November 2017 VOL 8, NO 11
← Back to Issue
Category I: Community Outreach/Prevention, Eighth Annual AONN+ Conference Abstracts
Community Outreach: Inside a Community Tumor Board. Prevention, Treatment, and Survivorship in Breast Cancer
Melanie Lynch, MD, FACS; Sharon Lieb Inzetta, RN, MS, CBCN, CN-BN; Heidi Eve-Cahoon, MSN, RN, CNP, CBCN; Laura Musarra, BS, MBA
Summa Health, Akron, OH
Background: Today there are ever-increasing challenges surrounding breast cancer care. The ongoing disparities in delivering cancer care continue to impact our nation as a whole, and, more importantly, for both patients and providers in our local communities.
The National Accreditation Program for Breast Centers (NAPBC), Standard 4.1 identifies that each year 2 or more breast cancer education, prevention, and/or early detection programs are provided on-site or coordinated with other facilities or local agencies and targeted to the community. Summa Health’s Breast Program Leadership planned and presented a Community Interdisciplinary Breast Conference. The conference provided an educational outreach event offering community members, primary care physicians, nurses, ancillary staff, survivors, and philanthropists an opportunity to experience case presentations involving interdisciplinary breast cancer care. Healthcare providers earned continuing medical education (CME) credit.
Objectives: (1) Explore how family history, genetics, and genomics contribute to individualized treatment planning; (2) Discuss the social, emotional, ethical, financial, palliative, and personal issues surrounding breast cancer survivors, caregivers, and support persons; (3) Explore the role of integrative medicine impacting referrals, individualized supportive care, surveillance, and improved outcomes; (4) Identify barriers to breast cancer treatment planning and referrals involved in coordinating treatment planning and survivorship care; and (5) Discuss national guidelines, evidence-based care, and new therapies for breast cancer survivorship, treatment, outcomes, and surveillance management.
Methods: Ohio breast and cancer mortality rates are reported higher than the national norm. Our local community is identified as being at higher risk for cancers based on race and behavioral, social, and environmental factors.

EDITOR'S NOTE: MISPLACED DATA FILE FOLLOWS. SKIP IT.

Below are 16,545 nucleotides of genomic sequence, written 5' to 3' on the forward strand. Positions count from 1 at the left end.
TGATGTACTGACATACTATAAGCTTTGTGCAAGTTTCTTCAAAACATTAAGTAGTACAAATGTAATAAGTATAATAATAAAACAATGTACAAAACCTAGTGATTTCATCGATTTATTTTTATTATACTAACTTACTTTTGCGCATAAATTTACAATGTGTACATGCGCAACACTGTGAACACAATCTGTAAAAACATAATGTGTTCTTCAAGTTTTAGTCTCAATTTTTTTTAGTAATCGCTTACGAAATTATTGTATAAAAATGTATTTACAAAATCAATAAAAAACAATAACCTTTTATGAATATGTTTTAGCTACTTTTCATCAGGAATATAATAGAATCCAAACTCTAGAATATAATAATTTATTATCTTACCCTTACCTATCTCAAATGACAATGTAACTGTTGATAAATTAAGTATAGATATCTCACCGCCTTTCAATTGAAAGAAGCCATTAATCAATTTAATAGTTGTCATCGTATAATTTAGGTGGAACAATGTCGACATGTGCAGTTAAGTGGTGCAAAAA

A communitywide Interdisciplinary Breast Conference was held in September 2016. Our NAPBC Multidisciplinary Summa Panel of presenters discussed 3 breast cancer patients. The audience had the opportunity to ask questions and hear treatment guidelines referenced by the breast care team using ASCO, ASTRO, and NCCN guidelines. Cases involved discussion and review of imaging, diagnosis, pathology, risk factors, comorbidities, functional status, clinical trials, support and rehabilitation, palliative/hospice differences, and barriers to breast cancer care in an interactive forum. The nurse navigators, members of our Breast Program Leadership, regularly attend our weekly interdisciplinary breast conference. The navigators participated in the discussion addressing barriers to care delivery.
Results: The Breast Community Tumor Board was well attended with 155 participants, including 34% who work outside the healthcare industry. CMEs were offered. Based on 7 pre- and post-educational questions completed by 111 participants, learning increased by an average of 3.2%. Survey results showed 85% of attendees reported they “strongly agree” that they would attend another conference.
Conclusions: Providing value-based care that is high quality and multidisciplinary, with oncology experts, will be the continued challenge for tomorrow. Systems will face escalating costs and will be required to shift to “value-based” payment models of care. Balancing costs for cancer centers while maintaining quality multidisciplinary care will be required.
Continued awareness of the disparities here in our local Akron community will be ongoing. This population will require continued outreach and education targeting cancer awareness and prevention. Our second annual Community Tumor Board is planned for October 2017.
American Cancer Society. Cancer Facts & Figures 2017. Atlanta, GA: American Cancer Society; 2017. www.cancer.org/research/cancer-facts-sta tistics/all-cancer-facts-figures/cancer-facts-figures-2017.html.
American Society of Clinical Oncology. www.asco.org.
American Society for Radiation Oncology. www.astro.org/home.
Department of Health & Human Services. Healthy People 2020. Recommendation for the Framework and Format of Healthy People 2020. www.healthypeople.gov.
Health Policy Institute of Ohio. Improving population health planning in Ohio: recommendations for improving Ohio’s population healthy planning infrastructure. www.healthpolicyohio.org/populationhealth. 2016.
Institute of Medicine. Crossing the Quality Chasm: New Health System for the 21st Century. Washington, DC: National Academies Press; 2001. www.ncbi.nlm.nih.gov/books/NBK222274.
Nardi EA, Wolfson JA, Rosen ST, et al. Value, access, and cost of cancer care delivery at academic cancer centers. J Natl Compr Cancer Netw. 2016;14:837-847.
National Accreditation Program for Breast Centers Standards Manual 2014. National Comprehensive Cancer Network. www.nccn.org.
Surveillance, Epidemiology, and End Results Program. SEER Cancer Statistics Review 1975-2013. https://seer.cancer.gov/csr/1975_2014.
Background: Endocrine therapy is recommended for patients with hormone receptor–positive (HR+) advanced and metastatic breast cancer without visceral crisis (symptomatic visceral disease). Ribociclib is an orally bioavailable inhibitor of cyclin-dependent [ Read More ]
Significance: Work is central for most adults in the United States, including women with breast cancer. More than 90% of breast cancer survivors (BCS) in the United States return to [ Read More ]